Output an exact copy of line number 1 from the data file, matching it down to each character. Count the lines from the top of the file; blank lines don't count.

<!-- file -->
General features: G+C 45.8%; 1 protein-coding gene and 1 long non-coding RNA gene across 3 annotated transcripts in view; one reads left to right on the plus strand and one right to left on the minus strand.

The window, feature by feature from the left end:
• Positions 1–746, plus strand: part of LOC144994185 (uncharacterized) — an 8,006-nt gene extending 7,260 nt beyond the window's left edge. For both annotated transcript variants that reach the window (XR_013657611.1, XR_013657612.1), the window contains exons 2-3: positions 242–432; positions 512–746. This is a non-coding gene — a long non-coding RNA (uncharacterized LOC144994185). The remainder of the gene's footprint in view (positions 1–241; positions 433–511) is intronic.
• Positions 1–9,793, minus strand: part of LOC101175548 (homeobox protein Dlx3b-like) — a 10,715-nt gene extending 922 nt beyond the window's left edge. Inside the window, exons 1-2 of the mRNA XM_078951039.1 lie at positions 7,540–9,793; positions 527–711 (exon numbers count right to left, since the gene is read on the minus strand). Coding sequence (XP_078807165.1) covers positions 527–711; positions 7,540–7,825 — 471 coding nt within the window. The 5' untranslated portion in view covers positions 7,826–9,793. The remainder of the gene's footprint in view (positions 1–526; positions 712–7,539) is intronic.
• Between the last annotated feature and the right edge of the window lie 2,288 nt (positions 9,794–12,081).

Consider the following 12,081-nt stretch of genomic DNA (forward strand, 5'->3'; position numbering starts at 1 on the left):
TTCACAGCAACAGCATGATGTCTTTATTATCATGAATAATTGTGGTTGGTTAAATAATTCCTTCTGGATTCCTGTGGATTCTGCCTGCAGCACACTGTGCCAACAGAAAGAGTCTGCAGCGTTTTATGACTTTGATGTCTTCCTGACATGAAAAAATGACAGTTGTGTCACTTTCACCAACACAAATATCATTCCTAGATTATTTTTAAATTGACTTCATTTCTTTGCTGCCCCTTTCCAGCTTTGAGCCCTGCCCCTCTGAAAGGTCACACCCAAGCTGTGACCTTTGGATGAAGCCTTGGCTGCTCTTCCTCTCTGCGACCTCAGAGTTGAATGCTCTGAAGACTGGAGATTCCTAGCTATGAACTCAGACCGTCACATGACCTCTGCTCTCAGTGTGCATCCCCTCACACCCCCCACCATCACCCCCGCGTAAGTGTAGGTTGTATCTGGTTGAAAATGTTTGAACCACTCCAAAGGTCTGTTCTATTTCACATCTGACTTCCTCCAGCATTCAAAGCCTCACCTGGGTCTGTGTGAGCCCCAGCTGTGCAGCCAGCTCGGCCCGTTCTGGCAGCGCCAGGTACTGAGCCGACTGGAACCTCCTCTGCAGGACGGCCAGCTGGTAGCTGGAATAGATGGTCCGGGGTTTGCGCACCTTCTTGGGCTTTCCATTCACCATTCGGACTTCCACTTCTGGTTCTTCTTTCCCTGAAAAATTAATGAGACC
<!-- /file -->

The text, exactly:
General features: G+C 45.8%; 1 protein-coding gene and 1 long non-coding RNA gene across 3 annotated transcripts in view; one reads left to right on the plus strand and one right to left on the minus strand.